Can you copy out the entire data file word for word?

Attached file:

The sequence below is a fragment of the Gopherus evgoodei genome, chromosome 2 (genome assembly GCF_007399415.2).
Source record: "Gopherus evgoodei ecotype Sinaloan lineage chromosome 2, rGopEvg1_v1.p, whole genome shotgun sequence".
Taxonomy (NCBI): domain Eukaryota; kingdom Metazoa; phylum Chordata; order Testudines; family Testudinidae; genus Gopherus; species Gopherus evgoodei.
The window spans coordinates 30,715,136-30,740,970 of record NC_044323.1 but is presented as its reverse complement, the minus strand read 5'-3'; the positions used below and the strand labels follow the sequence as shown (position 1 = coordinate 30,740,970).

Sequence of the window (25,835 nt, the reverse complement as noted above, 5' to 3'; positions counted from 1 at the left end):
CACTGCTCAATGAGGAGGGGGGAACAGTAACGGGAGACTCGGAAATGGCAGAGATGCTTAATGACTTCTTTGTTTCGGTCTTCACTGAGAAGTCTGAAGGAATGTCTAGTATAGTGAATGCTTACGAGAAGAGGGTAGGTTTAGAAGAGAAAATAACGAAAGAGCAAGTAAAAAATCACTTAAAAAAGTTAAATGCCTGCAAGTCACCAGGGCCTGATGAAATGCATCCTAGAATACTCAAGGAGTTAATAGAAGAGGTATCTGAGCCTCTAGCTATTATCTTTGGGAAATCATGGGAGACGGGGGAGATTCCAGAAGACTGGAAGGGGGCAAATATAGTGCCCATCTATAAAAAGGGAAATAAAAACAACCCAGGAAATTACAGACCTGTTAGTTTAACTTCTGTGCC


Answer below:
The sequence below is a fragment of the Gopherus evgoodei genome, chromosome 2 (genome assembly GCF_007399415.2).
Source record: "Gopherus evgoodei ecotype Sinaloan lineage chromosome 2, rGopEvg1_v1.p, whole genome shotgun sequence".
Taxonomy (NCBI): domain Eukaryota; kingdom Metazoa; phylum Chordata; order Testudines; family Testudinidae; genus Gopherus; species Gopherus evgoodei.
The window spans coordinates 30,715,136-30,740,970 of record NC_044323.1 but is presented as its reverse complement, the minus strand read 5'-3'; the positions used below and the strand labels follow the sequence as shown (position 1 = coordinate 30,740,970).

Sequence of the window (25,835 nt, the reverse complement as noted above, 5' to 3'; positions counted from 1 at the left end):
CACTGCTCAATGAGGAGGGGGGAACAGTAACGGGAGACTCGGAAATGGCAGAGATGCTTAATGACTTCTTTGTTTCGGTCTTCACTGAGAAGTCTGAAGGAATGTCTAGTATAGTGAATGCTTACGAGAAGAGGGTAGGTTTAGAAGAGAAAATAACGAAAGAGCAAGTAAAAAATCACTTAAAAAAGTTAAATGCCTGCAAGTCACCAGGGCCTGATGAAATGCATCCTAGAATACTCAAGGAGTTAATAGAAGAGGTATCTGAGCCTCTAGCTATTATCTTTGGGAAATCATGGGAGACGGGGGAGATTCCAGAAGACTGGAAGGGGGCAAATATAGTGCCCATCTATAAAAAGGGAAATAAAAACAACCCAGGAAATTACAGACCTGTTAGTTTAACTTCTGTGCC